US employers hired more new workers in October than expected, after a slowdown in the summer.
Firms added 531,000 jobs and the unemployment rate fell slightly to 4.6%, official figures showed.
Hiring figures for September were also revised upwards.
The spread of the Delta variant and slower growth had suppressed hiring over the summer, along with an apparent reluctance from parts of the workforce to return to work.
That has left many employers scrambling for staff and struggling to meet growing demand. Many are raising wages to attract and retain staff. Figures from the Bureau for Labor Statistics showed average private sector wages rose modestly in October, by 11 cents, to $30.96 an hour, but the rise adds to six months of strong wage increases.
The 4.9% growth in average earnings over the past year doesn't outpace annual inflation, which was running at 5.4% in September.
Revised data for September showed that many more jobs were created that month, 312,000, than the 197,000 initially reported.
Figures for August were also revised upwards from 366,000 to 483,000.
There were notable gains in leisure and hospitality, in professional and business services, in manufacturing, and in transportation and warehousing, the Bureau said.
Taken together the data shows a strong upward trend, although jobs growth is still below the rates seen in the first half of the year.
by Michelle Fleury, BBC business correspondent
President Biden used the October jobs report to take a victory lap, pointing out that the recovery had been faster and stronger than predicted.
He said unemployment had decreased this year more than in any year since 1950.
The solid jobs report signals that the economic fallout from the Delta wave is finally receding after several months of disappointing data.
Nowhere was that more apparent than in the leisure and hospitality sector which added 164,000 jobs.
And the gains weren't limited to one industry. Across the private sector hiring was strong, including in professional and business services, and manufacturing.
But there is still a large hole to dig out of.
The country has more than four million fewer jobs than it did before the pandemic
And the labour force participation rate - which measures the share of people who have jobs or are actively looking for work - is flat even as the economic rebound gains steam.
A large number of workers who left the American job market during the pandemic, don't seem to be in a hurry to return. And it's not clear that they will.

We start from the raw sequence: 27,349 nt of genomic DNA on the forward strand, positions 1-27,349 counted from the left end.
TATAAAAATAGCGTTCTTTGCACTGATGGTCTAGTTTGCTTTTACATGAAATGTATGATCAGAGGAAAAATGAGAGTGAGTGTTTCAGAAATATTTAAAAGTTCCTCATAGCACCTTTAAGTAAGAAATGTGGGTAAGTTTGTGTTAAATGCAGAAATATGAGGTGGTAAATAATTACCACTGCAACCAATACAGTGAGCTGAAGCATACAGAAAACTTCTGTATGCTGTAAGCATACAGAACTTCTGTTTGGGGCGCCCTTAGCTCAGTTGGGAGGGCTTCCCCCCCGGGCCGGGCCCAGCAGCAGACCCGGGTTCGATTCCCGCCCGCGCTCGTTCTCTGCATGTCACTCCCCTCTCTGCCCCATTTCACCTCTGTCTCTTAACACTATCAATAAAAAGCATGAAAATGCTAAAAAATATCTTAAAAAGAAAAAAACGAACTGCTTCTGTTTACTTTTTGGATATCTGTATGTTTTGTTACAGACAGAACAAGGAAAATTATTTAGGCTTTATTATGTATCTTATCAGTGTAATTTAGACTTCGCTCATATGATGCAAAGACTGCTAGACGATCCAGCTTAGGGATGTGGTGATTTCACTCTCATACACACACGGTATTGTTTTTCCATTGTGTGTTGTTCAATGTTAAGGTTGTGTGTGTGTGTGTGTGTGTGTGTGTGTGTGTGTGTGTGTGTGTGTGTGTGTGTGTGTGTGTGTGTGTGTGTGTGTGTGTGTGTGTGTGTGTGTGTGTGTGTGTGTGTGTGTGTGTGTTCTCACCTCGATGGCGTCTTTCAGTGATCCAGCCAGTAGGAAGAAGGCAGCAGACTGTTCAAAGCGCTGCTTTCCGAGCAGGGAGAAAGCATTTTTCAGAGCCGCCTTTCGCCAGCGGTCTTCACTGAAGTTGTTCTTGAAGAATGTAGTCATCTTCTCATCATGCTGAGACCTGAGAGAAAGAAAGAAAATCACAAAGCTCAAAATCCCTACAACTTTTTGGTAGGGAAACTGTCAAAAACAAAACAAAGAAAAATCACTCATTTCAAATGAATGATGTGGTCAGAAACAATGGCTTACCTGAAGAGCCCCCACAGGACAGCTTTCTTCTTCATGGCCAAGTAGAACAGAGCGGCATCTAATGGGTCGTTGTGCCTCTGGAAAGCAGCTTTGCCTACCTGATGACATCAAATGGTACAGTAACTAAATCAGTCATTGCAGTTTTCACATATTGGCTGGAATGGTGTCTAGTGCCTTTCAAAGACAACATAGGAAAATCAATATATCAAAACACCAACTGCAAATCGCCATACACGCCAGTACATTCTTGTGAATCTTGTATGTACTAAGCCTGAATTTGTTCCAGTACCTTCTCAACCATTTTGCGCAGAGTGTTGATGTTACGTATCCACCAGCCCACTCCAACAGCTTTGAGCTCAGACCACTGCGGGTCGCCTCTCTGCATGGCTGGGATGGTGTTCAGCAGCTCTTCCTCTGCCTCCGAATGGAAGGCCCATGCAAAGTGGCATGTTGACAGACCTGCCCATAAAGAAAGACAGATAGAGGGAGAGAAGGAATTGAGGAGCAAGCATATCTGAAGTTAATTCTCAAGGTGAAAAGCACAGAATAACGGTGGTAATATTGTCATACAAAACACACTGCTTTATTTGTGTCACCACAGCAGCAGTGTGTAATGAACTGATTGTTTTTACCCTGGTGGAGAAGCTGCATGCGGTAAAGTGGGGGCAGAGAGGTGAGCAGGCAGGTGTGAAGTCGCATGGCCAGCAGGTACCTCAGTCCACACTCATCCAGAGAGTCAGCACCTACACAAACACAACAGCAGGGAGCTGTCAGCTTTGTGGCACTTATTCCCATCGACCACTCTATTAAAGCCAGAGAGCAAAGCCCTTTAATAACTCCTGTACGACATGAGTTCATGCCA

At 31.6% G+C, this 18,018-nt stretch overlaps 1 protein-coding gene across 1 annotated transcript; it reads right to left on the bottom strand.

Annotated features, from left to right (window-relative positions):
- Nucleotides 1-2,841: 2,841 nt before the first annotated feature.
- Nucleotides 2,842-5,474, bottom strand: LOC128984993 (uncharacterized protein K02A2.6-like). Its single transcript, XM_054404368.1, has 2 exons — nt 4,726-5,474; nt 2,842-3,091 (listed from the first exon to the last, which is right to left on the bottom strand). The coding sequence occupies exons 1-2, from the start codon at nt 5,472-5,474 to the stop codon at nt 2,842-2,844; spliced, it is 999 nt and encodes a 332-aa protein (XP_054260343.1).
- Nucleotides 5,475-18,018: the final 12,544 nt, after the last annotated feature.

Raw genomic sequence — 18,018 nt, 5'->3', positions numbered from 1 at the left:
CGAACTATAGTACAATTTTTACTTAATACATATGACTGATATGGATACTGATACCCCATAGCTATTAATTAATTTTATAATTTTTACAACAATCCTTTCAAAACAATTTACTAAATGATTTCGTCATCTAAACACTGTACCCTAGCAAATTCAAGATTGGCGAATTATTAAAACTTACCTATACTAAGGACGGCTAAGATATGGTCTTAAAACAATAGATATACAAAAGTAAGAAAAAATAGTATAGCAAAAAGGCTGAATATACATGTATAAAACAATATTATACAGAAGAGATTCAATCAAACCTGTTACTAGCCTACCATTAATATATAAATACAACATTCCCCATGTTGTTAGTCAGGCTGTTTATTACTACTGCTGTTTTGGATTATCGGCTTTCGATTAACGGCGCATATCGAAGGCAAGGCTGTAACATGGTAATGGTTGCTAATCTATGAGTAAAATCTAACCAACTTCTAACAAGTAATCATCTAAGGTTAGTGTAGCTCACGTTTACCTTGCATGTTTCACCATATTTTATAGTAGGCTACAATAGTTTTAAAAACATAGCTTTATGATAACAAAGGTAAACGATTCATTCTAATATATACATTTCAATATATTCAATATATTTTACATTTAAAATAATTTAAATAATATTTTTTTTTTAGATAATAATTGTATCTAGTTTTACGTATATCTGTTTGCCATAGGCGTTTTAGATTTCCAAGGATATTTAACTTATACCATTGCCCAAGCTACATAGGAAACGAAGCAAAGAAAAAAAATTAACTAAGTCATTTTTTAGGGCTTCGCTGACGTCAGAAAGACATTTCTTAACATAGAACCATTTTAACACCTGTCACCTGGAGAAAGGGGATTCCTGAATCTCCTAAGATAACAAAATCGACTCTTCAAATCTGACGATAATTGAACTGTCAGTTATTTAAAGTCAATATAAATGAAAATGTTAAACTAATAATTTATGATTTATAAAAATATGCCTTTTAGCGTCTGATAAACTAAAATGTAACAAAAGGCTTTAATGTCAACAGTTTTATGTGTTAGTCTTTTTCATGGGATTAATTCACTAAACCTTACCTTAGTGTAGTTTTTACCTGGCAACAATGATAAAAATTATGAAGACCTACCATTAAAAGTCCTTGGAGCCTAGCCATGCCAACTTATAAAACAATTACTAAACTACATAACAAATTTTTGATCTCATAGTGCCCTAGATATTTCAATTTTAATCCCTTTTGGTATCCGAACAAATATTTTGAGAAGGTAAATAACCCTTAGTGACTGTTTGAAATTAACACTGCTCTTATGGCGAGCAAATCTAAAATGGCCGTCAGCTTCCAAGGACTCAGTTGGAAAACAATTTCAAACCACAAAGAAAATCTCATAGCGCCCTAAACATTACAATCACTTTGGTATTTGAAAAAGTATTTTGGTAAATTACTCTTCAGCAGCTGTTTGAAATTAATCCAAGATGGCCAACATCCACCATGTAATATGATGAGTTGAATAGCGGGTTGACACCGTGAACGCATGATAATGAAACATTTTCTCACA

Today's report shows the US economy is picking up momentum. But with lingering supply chain issues and the unpredictability of the health crisis, whether this performance can be repeated remains anyone's guess.
Analysts welcomed the report as a strong indication of post-pandemic recovery.
"It shows that we're seeing the jobs market healing to the point where we could expect even larger gains next month as more people return to the labour force," said Peter Cardillo, chief market economist at Spartan Capital Securities in New York.
However, the participation rate, which shows what proportion of potential workers are in jobs or looking for one, remained flat, suggesting not everyone is ready for a return to normal.
"The participation rate idled at 61.6% which is consistent with people being hesitant about returning to the workforce," said Joe Manimbo, senior market analyst at Western Union Business Solutions in Washington.
"The market wants to see people come off the sidelines and return to the labour force."
Fear of Covid infection, childcare challenges, relocations and other lifestyle changes have kept some people out of the labour market.
With government support coming to an end, children back in school and savings made during the pandemic running down economists expect more people to return to work.
There are currently 7.4 million people out of work, down sharply from its peak during the pandemic but above the 5.7 million who were looking for work pre-Covid.
In February 2020, before the pandemic the unemployment rate was 3.5%.
Seema Shah, chief strategist at Principal Global Investors, said it was "a little mystifying" why more people were not returning to the workforce.
"At this point, with reduced benefits, a return to in-person schooling and the drop in Covid rates, we should be seeing a recovery in participation," she said.
"Is it because the massive cushion of savings is still weighing on the incentive to return to work? Or is there a fundamental shift in the psychology of working?"
Until more workers return "supply chain issues will only linger", she added.